Effect of Hormonal Contraceptive Use on Virologic Response to Antiretroviral Therapy among Women in Rakai, Uganda
Author(s): Polis CB, Nakigozi G, Ssempijja V, Makumbi FE, Boaz I, Reynolds SJ, Ndyanabo A, Lutalo T, Wawer MJ, Gray RH
An updated version of this paper is available online at the international reproductive health journal Contraception at the link provided below.
Objective: Effective contraceptive counseling for HIV-infected women on antiretroviral therapy (ART) is complicated by the fact that little is known about potential interactions between hormonal contraception (HC) and ART, which share common hepatic metabolic pathways. In theory, these drugs may interact to decrease ART efficacy, decrease HC efficacy, or increase side effects. Decreased ARV drug levels could lead to drug resistance, treatment failure, and potentially increased mortality. In addition, regimen complexity or pill burden may contribute to non-adherence of either ART or HC regimens, and could thus lower efficacy of either regimen. Our objective was to strengthen the evidence base regarding the effect of HC on virologic response to ART among HIV+ women in Rakai, Uganda.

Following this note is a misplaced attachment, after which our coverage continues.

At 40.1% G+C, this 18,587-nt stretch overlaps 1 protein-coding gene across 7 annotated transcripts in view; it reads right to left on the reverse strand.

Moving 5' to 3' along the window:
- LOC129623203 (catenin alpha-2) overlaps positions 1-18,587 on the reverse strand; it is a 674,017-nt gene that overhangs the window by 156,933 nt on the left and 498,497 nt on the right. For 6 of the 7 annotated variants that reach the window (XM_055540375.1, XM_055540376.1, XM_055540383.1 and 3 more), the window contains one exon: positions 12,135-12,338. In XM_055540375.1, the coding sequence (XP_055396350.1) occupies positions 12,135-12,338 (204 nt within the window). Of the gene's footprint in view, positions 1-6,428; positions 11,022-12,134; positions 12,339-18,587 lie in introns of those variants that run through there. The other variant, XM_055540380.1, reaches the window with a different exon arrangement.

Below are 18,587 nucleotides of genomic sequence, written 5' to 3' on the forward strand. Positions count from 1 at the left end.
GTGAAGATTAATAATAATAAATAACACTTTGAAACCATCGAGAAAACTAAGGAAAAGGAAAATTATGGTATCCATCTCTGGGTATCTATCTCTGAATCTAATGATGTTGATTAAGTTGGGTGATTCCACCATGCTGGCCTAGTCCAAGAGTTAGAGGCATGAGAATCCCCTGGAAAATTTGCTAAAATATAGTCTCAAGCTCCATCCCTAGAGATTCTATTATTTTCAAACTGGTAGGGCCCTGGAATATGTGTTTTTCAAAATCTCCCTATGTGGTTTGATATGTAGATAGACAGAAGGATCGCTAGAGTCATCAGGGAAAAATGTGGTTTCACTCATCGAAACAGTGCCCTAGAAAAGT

Design: Retrospective analysis of clinical and questionnaire data from 433 Ugandan women initiating ART.
Methods: Using a modified Poisson regression model, we assessed the effect of HC on failure to suppress viral load at 12 months after ART initiation or ART regimen change or death within one year of ART initiation among sexually active women in Rakai, Uganda. We also assessed whether HC use was associated with poorer adherence to ART.
Results: We did not find that HC use was associated with increased risk of failure, nor did we find that HC use was associated with poorer adherence to ART.
Conclusions: Our results are consistent with current WHO recommendations for HC use among HIV+ women on ART.
This document is not available in print from MEASURE Evaluation.